Jacksonville Journey

  Today on “First Coast Connect,” Florida Times-Union reporter Tessa Duvall joins us to discuss the proposal by Mayor Lenny Curry to merge the Jacksonville Children’s Commission and Jacksonville Journey (01:12). We learned the history of Jacksonville’s Manhattan Beach from The Beaches Museum’s Brittany Cohill (16:58). Local author Ron Whittington told us about his new book, “Free Surface Effect” (36:52), and Wayne Wood from the Jacksonville Historical Society talked the organization’s photo contest (44:34).   


  Today on “First Coast Connect,” our weekly Media Roundtable included Tessa Duval, reporter for the Florida Times-Union; blogger Fred Matthews, WJCT reporter Ryan Benk and Lynn Jones of the Jacksonville Free Press (01:12). We heard about the upcoming comedy event “Solid Laugh Advice” to benefit Stronger Than Stigma with organizer Nick Davis and Stronger Than Stigma Executive Director Gabrielle Magid (39:42), and we heard about this weekend’s Apex Theatre Studio production of “Godspell” with director Ian Mairs including a live, in-studio performance by Joshua K.A. Johnson (44:46), who plays the role of Jesus.   

Ryan Benk / WJCT News

Jacksonville Mayor Lenny Curry Wednesday announced his plan to consolidate the city’s two major child-welfare programs and focus on those most in need.

Curry, a former Florida Republican Party chairman and self-described fiscal conservative, said a decade ago he changed some of his views on government intervention after meeting a 93-year-old Lakeland woman who was caring for six children.

Ryan Benk / WJCT News

After a weekend shooting took the lives of two women and an infant, Jacksonville Mayor Lenny

Curry said he’s renewing his commitment to public safety.

On Monday, Curry called for an end to senseless violence and for the community to help fight crime.


As politicians and pastors speak out about violent crime in Jacksonville, mourners laid to rest the 13th homicide victim of the year Saturday.

22-month-old Aiden Michael McClendon was shot by a stray bullet January 29 as he sat inside a parked car. Police are investigating the possibly gang-related shooting.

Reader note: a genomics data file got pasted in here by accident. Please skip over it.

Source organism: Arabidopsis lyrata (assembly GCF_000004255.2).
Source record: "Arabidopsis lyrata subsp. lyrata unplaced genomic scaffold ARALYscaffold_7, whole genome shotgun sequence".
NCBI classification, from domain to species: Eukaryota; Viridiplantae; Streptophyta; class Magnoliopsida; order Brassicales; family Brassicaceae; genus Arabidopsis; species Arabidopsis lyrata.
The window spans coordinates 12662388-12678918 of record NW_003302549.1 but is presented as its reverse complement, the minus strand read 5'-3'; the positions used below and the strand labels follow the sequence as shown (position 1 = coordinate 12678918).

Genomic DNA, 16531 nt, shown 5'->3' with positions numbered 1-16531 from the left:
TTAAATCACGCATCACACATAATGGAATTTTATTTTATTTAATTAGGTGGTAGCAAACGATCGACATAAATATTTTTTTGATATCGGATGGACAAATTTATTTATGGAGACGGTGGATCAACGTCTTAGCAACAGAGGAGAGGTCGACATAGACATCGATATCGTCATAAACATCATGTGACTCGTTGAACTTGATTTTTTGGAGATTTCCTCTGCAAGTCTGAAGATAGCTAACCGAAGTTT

Jacksonville has been Florida’s murder capital on and off for more than a decade now. As Mayor Lenny Curry works to reinvigorate the Jacksonville Journey anti-crime initiative, we examine the city's murder rate and root causes of crime in Jacksonville. Dr. Michael Hallet, professor of criminology and criminal justice at the University of North Florida, joins us.


Tony Webster / Flickr Creative Commons

Jacksonville Mayor Lenny Curry wants to divert emergency funds from the crime-prevention Jacksonville Journey program to beef up police presence in areas with high violent crime rates.

On Thursday, at the Journey committee’s first meeting since Curry took office, the mayor expressed sorrow at the increasing murder rate in some of the city’s neighborhoods.

Brandon Anderson / Flickr Creative Commons

After hitting a 40-year low in 2011, the number of murders in Jacksonville is increasing, according to police.

But some crime-statistics experts say city streets are still safer than they’ve ever been.


On the December 2015 edition of Policy Matters, host Rick Mullaney speaks with Jacksonville Sheriff Mike Williams about public safety issues in Duval County, including violent crime, the Jacksonville Journey program, and more.

You can subscribe to the Policy Matters podcast in iTunes.

The Jacksonville Journey has a shorter name along with increased funding. An oversight committee decided Thursday the crime-prevention initiative will now be called the Jax Journey.

Lindsey Kilbride / WJCT News

New Jacksonville Mayor Lenny Curry dined with City Council members at a City Hall luncheon on his first full day in office, Thursday.

 

Curry filled the Council in about the status of the city’s budget and talked ideas.

 

 

Curry began the meeting by announcing he will be literally unlocking a door that separates City Council from the mayor at City Hall. Curry says the door has been locked up for years and puts up an unnecessary barrier between the legislative and executive branches.

Lindsey Kilbride / WJCT News

As Lenny Curry prepares to transition into the role of Jacksonville mayor, he has subcommittees at work collecting data.

Monday morning’s Prevention, Intervention and At-Risk Youth meeting focused on programs under the banner of the Jacksonville Journey, started under former Jacksonville Mayor John Peyton.


www.wayman.org

A coalition of clergy groups in Jacksonville is sounding the alarm about violent crime on the city’s streets.

This as the city of Baltimore is cleaning up after riots that erupted after an African-American man died in police custody, his spine nearly severed.

Faith leaders worry the same type of unrest is just under the surface here in our area.

However Pastor Mark Griffin of the city’s A.M.E. Ministers Alliance says he disagrees with calls to institute a 9 p.m. curfew in Jacksonville’s high-crime neighborhoods.